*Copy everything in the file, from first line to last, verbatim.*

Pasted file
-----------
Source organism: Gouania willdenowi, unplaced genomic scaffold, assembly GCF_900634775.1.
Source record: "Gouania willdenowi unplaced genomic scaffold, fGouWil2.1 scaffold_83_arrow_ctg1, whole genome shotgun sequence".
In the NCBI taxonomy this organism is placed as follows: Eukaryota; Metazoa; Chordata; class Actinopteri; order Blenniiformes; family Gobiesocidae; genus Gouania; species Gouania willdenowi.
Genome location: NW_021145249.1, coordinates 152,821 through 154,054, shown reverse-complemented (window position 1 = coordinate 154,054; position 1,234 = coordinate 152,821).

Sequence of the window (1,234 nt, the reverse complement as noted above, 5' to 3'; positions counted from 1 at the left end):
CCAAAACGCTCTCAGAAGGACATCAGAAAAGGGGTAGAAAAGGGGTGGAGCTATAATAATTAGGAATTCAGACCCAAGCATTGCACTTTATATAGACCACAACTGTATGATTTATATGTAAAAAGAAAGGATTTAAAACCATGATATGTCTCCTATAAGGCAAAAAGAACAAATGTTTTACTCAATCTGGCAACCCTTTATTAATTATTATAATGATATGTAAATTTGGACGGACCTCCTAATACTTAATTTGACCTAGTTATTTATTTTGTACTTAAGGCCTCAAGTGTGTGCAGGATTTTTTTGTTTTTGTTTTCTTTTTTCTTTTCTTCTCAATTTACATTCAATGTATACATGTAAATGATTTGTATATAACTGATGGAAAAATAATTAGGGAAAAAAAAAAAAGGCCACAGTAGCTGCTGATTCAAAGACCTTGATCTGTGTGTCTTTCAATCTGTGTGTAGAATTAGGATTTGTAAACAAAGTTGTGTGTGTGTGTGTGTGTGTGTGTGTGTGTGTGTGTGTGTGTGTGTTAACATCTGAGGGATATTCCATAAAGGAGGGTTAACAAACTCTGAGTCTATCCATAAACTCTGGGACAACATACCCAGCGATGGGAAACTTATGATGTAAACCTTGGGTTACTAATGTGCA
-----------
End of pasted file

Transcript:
Source organism: Gouania willdenowi, unplaced genomic scaffold, assembly GCF_900634775.1.
Source record: "Gouania willdenowi unplaced genomic scaffold, fGouWil2.1 scaffold_83_arrow_ctg1, whole genome shotgun sequence".
In the NCBI taxonomy this organism is placed as follows: Eukaryota; Metazoa; Chordata; class Actinopteri; order Blenniiformes; family Gobiesocidae; genus Gouania; species Gouania willdenowi.
Genome location: NW_021145249.1, coordinates 152,821 through 154,054, shown reverse-complemented (window position 1 = coordinate 154,054; position 1,234 = coordinate 152,821).

Sequence of the window (1,234 nt, the reverse complement as noted above, 5' to 3'; positions counted from 1 at the left end):
CCAAAACGCTCTCAGAAGGACATCAGAAAAGGGGTAGAAAAGGGGTGGAGCTATAATAATTAGGAATTCAGACCCAAGCATTGCACTTTATATAGACCACAACTGTATGATTTATATGTAAAAAGAAAGGATTTAAAACCATGATATGTCTCCTATAAGGCAAAAAGAACAAATGTTTTACTCAATCTGGCAACCCTTTATTAATTATTATAATGATATGTAAATTTGGACGGACCTCCTAATACTTAATTTGACCTAGTTATTTATTTTGTACTTAAGGCCTCAAGTGTGTGCAGGATTTTTTTGTTTTTGTTTTCTTTTTTCTTTTCTTCTCAATTTACATTCAATGTATACATGTAAATGATTTGTATATAACTGATGGAAAAATAATTAGGGAAAAAAAAAAAAGGCCACAGTAGCTGCTGATTCAAAGACCTTGATCTGTGTGTCTTTCAATCTGTGTGTAGAATTAGGATTTGTAAACAAAGTTGTGTGTGTGTGTGTGTGTGTGTGTGTGTGTGTGTGTGTGTGTGTGTTAACATCTGAGGGATATTCCATAAAGGAGGGTTAACAAACTCTGAGTCTATCCATAAACTCTGGGACAACATACCCAGCGATGGGAAACTTATGATGTAAACCTTGGGTTACTAATGTGCA